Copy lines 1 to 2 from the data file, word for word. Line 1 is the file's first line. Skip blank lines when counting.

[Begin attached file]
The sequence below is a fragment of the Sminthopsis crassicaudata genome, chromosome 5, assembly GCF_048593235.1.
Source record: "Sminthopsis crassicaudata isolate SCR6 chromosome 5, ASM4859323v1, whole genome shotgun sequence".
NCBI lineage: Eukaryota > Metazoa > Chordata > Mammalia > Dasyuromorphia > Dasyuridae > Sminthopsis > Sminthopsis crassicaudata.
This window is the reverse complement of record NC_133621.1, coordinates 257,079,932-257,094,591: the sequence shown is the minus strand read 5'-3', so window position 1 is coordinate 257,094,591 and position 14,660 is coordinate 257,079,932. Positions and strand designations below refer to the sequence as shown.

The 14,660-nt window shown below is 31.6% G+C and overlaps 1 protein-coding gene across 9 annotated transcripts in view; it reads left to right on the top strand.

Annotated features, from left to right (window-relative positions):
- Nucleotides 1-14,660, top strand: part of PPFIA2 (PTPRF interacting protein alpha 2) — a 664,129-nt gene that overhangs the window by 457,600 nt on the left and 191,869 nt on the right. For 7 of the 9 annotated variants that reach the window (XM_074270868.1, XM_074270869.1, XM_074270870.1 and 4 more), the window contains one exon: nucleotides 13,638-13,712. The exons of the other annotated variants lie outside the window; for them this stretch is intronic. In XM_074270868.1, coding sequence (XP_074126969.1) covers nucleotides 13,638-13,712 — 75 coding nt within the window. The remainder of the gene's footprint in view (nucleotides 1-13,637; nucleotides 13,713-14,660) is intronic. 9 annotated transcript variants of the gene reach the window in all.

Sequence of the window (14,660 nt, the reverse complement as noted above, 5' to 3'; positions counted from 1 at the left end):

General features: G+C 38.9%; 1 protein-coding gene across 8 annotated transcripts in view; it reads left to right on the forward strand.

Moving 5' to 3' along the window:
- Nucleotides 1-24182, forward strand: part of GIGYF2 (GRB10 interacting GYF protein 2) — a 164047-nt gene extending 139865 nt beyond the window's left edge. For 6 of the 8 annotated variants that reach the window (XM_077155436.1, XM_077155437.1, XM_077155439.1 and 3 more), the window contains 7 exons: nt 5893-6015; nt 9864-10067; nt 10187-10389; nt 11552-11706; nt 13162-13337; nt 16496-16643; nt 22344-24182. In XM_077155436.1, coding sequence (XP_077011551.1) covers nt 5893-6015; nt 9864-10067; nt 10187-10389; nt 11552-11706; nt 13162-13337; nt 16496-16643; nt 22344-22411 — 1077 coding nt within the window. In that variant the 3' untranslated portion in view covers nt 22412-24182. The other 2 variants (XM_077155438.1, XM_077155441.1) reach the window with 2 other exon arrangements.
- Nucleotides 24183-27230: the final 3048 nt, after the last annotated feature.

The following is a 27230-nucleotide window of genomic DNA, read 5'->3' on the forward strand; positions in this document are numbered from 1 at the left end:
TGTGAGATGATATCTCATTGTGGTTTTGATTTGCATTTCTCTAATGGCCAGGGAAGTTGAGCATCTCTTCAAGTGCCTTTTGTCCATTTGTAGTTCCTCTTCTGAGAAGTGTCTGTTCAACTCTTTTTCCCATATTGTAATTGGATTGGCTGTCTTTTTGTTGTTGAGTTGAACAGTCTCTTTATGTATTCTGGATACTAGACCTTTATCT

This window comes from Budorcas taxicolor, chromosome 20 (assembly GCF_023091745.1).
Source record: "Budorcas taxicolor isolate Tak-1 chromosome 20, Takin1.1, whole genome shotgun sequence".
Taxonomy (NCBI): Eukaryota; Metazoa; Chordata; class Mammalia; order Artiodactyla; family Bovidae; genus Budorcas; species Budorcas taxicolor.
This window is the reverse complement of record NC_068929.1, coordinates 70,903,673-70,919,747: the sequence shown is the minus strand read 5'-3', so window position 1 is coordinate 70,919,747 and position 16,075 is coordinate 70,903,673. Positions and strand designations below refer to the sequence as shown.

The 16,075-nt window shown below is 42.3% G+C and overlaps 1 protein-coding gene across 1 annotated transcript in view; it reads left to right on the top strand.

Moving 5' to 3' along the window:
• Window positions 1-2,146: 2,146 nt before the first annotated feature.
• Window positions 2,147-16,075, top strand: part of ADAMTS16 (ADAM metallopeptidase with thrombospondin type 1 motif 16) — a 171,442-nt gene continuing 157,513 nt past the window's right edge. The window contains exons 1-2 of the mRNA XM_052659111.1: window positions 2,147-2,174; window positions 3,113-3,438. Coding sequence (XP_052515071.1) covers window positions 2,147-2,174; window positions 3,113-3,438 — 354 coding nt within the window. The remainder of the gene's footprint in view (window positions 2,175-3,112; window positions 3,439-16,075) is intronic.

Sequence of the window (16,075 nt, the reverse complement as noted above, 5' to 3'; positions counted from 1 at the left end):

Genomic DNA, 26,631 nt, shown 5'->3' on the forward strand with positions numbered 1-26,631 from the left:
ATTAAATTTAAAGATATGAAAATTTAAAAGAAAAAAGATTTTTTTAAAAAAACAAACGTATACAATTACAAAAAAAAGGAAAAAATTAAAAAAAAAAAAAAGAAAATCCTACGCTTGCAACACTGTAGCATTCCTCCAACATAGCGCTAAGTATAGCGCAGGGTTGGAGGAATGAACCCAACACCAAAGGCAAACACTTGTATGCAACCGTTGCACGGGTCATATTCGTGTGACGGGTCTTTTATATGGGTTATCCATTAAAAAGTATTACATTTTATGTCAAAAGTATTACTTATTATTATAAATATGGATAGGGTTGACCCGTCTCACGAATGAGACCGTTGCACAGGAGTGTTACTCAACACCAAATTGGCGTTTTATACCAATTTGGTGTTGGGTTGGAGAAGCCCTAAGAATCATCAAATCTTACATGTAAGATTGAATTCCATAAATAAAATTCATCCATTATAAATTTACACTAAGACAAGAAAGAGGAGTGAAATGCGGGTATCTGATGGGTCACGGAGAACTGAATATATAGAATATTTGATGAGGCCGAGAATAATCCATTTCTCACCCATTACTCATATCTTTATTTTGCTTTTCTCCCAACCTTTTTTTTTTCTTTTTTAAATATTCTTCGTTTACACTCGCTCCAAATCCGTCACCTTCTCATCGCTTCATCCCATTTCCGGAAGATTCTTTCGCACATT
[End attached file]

The sequence below is a fragment of the Sminthopsis crassicaudata genome, chromosome 5, assembly GCF_048593235.1.
Source record: "Sminthopsis crassicaudata isolate SCR6 chromosome 5, ASM4859323v1, whole genome shotgun sequence".